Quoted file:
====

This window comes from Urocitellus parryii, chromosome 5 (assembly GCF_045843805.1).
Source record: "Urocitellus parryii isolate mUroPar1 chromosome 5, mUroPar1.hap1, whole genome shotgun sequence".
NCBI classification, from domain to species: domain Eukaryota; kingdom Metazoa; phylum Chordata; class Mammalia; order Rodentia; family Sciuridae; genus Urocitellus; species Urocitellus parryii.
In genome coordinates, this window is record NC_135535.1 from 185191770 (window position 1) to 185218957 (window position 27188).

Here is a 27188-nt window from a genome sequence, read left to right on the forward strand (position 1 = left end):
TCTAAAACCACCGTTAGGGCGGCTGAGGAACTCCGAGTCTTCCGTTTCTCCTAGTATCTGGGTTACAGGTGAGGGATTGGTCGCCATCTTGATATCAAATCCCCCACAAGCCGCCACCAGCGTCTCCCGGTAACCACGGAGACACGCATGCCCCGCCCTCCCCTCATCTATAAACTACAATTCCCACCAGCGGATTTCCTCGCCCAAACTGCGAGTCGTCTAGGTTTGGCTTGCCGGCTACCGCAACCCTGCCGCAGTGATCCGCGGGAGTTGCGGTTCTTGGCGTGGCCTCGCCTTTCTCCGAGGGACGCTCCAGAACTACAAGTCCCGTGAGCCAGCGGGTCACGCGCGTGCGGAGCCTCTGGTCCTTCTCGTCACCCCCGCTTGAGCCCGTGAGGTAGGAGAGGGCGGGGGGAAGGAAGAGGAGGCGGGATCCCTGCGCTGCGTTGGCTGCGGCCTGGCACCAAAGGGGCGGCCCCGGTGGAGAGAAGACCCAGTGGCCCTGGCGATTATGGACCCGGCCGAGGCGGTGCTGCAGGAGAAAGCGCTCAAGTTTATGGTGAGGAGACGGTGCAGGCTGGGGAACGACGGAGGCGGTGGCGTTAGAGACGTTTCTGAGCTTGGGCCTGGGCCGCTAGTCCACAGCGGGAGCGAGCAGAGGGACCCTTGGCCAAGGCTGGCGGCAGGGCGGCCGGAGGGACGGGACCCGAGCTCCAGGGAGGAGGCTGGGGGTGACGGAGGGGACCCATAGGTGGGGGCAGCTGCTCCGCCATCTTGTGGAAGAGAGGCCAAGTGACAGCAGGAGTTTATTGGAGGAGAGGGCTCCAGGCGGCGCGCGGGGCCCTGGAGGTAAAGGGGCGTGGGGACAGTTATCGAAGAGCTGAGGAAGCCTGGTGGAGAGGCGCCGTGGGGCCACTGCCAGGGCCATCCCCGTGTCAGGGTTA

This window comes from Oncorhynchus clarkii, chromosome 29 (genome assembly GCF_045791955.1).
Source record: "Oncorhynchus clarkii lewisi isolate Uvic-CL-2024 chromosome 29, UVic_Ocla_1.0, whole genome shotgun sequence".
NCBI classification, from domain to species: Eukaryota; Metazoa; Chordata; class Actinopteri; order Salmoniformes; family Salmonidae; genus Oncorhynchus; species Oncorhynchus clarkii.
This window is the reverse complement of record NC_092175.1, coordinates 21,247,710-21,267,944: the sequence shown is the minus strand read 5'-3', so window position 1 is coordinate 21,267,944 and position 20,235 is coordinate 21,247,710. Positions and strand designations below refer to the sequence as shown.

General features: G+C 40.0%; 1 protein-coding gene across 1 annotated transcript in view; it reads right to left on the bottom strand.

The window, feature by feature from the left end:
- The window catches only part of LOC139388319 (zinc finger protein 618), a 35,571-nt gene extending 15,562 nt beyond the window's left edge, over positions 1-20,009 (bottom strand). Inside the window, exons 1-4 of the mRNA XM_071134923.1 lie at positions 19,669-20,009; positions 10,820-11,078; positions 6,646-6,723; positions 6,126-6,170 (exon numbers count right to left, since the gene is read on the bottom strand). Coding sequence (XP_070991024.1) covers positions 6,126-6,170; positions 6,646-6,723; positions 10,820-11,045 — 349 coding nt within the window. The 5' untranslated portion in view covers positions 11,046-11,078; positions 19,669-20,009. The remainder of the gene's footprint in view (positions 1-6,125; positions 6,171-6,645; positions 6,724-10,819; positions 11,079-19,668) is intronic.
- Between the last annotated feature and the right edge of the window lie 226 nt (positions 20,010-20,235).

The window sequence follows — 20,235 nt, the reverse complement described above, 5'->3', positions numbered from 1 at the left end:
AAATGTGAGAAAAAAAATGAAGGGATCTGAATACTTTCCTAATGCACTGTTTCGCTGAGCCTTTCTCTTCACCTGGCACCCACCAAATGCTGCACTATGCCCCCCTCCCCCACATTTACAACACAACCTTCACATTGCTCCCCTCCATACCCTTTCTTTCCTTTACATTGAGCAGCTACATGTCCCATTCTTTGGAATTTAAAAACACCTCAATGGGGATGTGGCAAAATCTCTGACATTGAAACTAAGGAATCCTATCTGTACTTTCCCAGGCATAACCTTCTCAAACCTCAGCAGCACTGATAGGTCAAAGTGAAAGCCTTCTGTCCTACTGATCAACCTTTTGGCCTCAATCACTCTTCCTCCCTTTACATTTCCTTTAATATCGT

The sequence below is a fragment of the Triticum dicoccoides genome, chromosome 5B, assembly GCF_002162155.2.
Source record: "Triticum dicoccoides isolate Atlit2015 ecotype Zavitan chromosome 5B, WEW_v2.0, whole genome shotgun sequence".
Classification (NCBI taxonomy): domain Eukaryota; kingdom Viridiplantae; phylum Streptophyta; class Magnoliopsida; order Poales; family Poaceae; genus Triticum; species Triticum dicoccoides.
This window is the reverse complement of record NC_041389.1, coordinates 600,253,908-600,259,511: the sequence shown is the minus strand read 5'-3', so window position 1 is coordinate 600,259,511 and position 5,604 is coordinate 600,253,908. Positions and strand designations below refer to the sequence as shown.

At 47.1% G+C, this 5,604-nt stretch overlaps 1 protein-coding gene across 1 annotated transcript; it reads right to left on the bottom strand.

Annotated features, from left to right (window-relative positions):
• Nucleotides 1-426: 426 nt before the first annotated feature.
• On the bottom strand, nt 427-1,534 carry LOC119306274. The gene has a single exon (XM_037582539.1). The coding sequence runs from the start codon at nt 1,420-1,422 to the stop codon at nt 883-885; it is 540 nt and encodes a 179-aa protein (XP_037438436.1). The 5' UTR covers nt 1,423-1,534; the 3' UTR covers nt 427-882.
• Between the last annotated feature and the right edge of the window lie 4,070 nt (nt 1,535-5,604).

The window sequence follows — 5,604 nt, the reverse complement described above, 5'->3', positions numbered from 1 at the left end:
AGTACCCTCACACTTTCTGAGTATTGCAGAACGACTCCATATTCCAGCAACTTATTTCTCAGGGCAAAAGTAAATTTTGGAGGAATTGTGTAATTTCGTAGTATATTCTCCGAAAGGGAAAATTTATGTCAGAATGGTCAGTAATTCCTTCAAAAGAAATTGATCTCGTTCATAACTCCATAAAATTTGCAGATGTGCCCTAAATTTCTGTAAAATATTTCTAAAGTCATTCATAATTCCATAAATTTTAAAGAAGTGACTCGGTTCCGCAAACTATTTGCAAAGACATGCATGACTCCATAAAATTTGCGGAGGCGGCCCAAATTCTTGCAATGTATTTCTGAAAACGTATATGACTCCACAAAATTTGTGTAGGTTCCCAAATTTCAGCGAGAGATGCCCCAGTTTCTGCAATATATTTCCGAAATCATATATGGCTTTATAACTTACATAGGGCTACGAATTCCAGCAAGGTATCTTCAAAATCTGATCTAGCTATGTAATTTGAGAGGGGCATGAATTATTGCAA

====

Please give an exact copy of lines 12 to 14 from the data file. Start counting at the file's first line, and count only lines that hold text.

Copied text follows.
The window, feature by feature from the left end:
- The window catches only part of LOC139388319 (zinc finger protein 618), a 35,571-nt gene extending 15,562 nt beyond the window's left edge, over positions 1-20,009 (bottom strand). Inside the window, exons 1-4 of the mRNA XM_071134923.1 lie at positions 19,669-20,009; positions 10,820-11,078; positions 6,646-6,723; positions 6,126-6,170 (exon numbers count right to left, since the gene is read on the bottom strand). Coding sequence (XP_070991024.1) covers positions 6,126-6,170; positions 6,646-6,723; positions 10,820-11,045 — 349 coding nt within the window. The 5' untranslated portion in view covers positions 11,046-11,078; positions 19,669-20,009. The remainder of the gene's footprint in view (positions 1-6,125; positions 6,171-6,645; positions 6,724-10,819; positions 11,079-19,668) is intronic.
- Between the last annotated feature and the right edge of the window lie 226 nt (positions 20,010-20,235).